Lawmakers will vote on the redistricting plan in a special session that starts July 25.
N.C. House and Senate districts due out this week
The maps will reflect new state legislative districts. How western counties are sliced and diced has been the source of much speculation, and will impact which party has an easier time getting elected to seats in the state legislature.
On Monday, July 18, a public hearing on the state redistricting process will be held at Western Carolina University. The session will be held from 3 until 9 p.m. in Room 133-B of the Cordelia Camp Building on the WCU campus. Speaker registration will begin at 2 p.m.
Members of the public may comment on the current district plans, communities of interest, voting history or any other topic related to redistricting. Each speaker is limited to five minutes.
Two weeks ago, state GOP leaders released redistricting plans for the state’s congressional districts. Democrats have accused Republicans of gerrymandering, or drawing the maps to favor the likelihood of Republican candidates being elected.
To sign up for the public hearing, or to submit comments on line, go to www.ncleg.net/sessions/2011/publichearings/redistricting.html.
Proposed 11th District rips out the center of WNC
Redistricting is always political, and voters on both sides have to accept that. The party with a majority will get districts that it hopes will advance its ideology.
But the recently released map for our 11th Congressional District has ripped out the cultural and business heart of Western North Carolina. By taking a large part of Asheville out of the 11th, we’re left with a district lacking a center, merely a collection of mountain counties strung along the spine the Smokies.
Look, there’s a lot most of us don’t like about Asheville. Most of us in this part of the state prefer small towns and isolated mountains and we don’t like traffic and crowds. Some of us can’t stand the very idea of malls and mega shopping centers.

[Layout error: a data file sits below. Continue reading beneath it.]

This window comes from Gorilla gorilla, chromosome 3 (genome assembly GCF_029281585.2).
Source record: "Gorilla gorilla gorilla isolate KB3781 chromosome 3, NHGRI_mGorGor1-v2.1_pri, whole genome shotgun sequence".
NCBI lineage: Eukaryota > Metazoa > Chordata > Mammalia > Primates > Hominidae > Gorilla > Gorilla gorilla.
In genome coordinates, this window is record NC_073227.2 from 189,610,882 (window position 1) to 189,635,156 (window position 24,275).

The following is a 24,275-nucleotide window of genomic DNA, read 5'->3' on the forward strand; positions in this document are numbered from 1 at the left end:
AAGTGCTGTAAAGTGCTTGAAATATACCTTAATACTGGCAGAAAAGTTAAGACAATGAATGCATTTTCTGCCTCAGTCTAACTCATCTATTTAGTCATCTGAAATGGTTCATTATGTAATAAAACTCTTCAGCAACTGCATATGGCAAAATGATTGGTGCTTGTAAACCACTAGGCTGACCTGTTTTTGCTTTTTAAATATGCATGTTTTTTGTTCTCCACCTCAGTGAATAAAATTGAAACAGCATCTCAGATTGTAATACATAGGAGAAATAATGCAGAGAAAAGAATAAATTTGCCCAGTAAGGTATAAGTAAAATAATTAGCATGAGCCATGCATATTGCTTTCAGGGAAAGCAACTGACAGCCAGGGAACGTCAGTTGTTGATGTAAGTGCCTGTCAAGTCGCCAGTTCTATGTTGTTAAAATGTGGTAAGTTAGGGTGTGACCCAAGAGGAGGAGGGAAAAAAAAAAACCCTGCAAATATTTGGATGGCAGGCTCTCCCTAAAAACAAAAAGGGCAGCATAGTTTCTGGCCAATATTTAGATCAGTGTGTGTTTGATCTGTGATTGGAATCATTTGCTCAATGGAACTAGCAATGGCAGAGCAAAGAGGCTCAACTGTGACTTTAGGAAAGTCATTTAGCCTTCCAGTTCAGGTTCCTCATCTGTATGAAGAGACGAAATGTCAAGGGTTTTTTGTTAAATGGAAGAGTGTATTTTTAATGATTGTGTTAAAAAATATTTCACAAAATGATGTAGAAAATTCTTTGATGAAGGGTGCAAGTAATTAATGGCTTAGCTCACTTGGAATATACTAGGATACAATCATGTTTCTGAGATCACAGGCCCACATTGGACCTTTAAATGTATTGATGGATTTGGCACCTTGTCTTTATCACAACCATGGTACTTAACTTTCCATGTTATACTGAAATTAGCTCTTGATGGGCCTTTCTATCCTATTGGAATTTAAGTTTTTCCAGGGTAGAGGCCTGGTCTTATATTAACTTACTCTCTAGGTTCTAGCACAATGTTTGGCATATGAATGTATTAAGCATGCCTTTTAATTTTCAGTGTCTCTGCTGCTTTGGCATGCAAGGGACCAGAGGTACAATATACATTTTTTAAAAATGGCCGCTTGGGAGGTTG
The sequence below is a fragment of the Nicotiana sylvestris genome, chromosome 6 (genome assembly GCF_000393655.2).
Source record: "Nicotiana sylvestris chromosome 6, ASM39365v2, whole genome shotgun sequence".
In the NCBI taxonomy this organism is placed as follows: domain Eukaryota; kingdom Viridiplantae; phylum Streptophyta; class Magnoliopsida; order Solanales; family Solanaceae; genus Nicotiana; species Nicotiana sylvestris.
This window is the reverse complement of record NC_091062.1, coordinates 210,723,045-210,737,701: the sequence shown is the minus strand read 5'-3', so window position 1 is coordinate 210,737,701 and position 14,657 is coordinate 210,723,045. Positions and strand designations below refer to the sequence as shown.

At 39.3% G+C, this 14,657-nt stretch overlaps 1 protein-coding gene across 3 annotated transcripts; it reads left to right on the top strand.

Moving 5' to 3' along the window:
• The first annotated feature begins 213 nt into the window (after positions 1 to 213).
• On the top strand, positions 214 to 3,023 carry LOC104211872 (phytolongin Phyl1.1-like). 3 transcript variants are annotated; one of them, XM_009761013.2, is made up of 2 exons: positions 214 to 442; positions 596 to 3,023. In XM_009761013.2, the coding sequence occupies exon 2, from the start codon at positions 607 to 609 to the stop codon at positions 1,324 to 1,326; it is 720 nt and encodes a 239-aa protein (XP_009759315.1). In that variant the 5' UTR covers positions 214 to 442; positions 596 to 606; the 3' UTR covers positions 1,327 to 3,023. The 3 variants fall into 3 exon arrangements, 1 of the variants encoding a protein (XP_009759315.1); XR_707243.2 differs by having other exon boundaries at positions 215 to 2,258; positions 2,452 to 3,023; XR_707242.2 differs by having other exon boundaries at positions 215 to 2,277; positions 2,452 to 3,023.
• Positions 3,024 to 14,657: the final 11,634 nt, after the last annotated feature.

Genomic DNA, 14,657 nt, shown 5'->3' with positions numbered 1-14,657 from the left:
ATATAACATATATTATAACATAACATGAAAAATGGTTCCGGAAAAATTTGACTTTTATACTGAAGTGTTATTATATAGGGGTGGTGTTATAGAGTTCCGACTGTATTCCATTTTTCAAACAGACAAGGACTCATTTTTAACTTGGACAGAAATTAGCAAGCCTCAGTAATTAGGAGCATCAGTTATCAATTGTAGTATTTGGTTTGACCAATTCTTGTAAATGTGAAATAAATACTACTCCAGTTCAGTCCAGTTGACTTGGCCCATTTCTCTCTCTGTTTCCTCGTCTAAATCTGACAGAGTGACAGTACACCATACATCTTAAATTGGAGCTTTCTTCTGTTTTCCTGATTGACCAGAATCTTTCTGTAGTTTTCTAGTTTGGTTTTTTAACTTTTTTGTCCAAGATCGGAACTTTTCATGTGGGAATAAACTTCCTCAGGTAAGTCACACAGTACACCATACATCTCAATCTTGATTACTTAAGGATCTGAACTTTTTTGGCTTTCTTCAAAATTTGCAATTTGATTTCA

Still, it is the metropolis of our region. We go there for festivals, we go there to shop for big-ticket items, to attend concerts and other cultural events. We use its hospitals. Many of us go there everyday to work, returning to our small towns every evening.
It gives our district more clout to have a vibrant, growing city whose name constantly comes up around the country as one of the best places to live and raise a family.
On the other side of the coin, I imagine folks in Asheville might be more upset than we are. Now they have to share a representative with Gastonia, a former mill town that has become, more or less, a suburb of Charlotte. There’s little hope that a representative from that new Piedmont district will actually know anything at all about Asheville, which is a mountain town through and through.
Redistricting is difficult and complicated, no doubt, and there is no mandate to think about a region’s culture and history. But Asheville and all of Buncombe County should be in the district that includes the seven western counties. In this case, we belong together, and I hope the lawsuit challenge that is sure to come succeeds.